grits, Baker Miller Bakery and Millhouse
  • Mike Sula
  • Grits, Baker Miller Bakery & Millhouse

Had I made it there in time, Baker Miller Bakery & Millhouse’s grits might have made my list of the tasty things I ate in 2014. Built on a foundation of the shop’s house-ground cornmeal, which is fine and smooth, with just the right amount of grit to remind you you’re not eating baby food, they’re improved by roasted mushrooms that take on a chewy texture and an intensity of flavor that approaches jerky. The addition of pickled onions, a gooey soft-boiled egg, sage butter, and a shower of fluffy Parmesan make this humble gruel positively luxurious. Like the oxtail polenta at Cellar Door Provisions last year, you need something like this to survive the winter.

I don’t care, however, for Baker Miller’s oatmeal; it’s so fine it can’t handle the deluge of cream they pour over it. That’s what feels like baby food. But while I was skeptical about the toast, it really is pretty special—dense, brown, and sour, incorporating things like juniper and blue cheese, or pistachio. It requires a good three cycles in the toaster before it’s ready for the black pepper-sage butter, the spicy maple butter, the raspberry-Riesling jelly, or the blueberry-mint.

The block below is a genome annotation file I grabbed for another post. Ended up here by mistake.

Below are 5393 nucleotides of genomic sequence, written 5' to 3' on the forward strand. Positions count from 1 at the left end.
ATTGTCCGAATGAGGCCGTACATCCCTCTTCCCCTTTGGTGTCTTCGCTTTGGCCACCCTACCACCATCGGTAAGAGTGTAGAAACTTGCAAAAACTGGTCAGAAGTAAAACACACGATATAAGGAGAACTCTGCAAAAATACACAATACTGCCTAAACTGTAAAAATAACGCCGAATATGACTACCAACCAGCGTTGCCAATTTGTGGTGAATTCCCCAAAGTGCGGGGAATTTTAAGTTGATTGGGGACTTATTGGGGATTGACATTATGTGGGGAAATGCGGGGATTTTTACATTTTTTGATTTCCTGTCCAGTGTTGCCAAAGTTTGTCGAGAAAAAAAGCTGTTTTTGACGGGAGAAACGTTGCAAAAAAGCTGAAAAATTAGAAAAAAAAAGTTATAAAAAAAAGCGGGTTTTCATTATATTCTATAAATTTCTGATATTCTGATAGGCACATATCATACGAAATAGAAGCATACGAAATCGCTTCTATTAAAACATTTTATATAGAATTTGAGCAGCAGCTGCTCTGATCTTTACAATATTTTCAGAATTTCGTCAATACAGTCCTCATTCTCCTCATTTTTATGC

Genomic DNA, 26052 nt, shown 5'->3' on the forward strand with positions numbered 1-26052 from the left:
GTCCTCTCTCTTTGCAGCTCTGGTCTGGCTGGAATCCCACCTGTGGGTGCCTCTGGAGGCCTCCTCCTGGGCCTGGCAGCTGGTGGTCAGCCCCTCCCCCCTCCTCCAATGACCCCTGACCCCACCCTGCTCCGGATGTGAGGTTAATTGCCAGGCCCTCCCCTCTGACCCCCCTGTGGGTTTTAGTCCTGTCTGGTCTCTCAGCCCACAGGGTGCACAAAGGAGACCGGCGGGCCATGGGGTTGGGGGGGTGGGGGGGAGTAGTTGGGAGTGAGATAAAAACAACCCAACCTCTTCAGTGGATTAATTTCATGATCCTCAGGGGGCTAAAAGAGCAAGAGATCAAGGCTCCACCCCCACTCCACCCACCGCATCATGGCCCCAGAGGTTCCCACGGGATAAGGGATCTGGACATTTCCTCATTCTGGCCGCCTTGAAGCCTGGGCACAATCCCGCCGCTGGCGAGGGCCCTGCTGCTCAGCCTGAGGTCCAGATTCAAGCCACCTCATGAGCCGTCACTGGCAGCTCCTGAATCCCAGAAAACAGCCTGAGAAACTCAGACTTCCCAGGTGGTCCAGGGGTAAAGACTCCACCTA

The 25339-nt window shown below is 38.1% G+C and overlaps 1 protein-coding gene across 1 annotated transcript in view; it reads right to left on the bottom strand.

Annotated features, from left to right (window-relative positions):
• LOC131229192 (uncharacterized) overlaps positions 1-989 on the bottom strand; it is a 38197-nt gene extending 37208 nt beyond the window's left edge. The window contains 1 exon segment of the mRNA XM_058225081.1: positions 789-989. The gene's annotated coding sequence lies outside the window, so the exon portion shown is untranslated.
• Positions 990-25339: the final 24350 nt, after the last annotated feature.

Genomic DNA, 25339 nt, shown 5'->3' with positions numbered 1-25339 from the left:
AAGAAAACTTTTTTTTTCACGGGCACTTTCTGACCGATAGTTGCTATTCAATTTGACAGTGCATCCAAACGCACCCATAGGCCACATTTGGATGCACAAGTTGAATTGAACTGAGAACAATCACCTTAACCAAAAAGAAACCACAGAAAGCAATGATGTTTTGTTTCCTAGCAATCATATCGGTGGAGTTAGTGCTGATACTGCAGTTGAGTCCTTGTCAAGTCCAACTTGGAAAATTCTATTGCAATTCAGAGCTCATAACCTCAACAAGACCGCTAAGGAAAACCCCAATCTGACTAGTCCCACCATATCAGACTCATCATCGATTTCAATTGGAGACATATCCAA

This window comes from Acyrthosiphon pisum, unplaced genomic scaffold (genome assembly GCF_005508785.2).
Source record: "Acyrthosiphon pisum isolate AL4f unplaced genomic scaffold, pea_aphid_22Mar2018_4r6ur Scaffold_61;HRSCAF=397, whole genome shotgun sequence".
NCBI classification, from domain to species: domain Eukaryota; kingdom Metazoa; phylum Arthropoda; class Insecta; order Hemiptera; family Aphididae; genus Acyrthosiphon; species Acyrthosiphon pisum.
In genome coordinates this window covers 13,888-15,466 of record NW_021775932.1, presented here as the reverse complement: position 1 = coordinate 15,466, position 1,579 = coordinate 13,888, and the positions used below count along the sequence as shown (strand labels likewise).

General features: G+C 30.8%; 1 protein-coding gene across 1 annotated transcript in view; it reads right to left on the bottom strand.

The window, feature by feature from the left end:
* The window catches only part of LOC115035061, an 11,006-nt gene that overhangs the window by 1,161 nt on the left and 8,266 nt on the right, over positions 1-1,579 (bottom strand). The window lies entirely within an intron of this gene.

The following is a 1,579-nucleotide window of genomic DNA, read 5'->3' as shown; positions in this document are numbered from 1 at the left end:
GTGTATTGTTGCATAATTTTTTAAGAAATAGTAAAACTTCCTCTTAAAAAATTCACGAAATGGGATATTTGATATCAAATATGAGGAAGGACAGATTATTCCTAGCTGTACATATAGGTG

The grits, though. The grits haunt me because I’ve been derelict in my duty. If you hadn’t tried them, I’m sorry to report that preparation is already gone, replaced, as I see from the restaurant’s Facebook page, by grits 2.0, with cheese, giardiniera, pulled beef, cabbage slaw, and herb oil. I’m betting these grits have just as fair a shot at making my list in 2015.

Baker Miller Bakery & Millhouse, 4610 N. Western,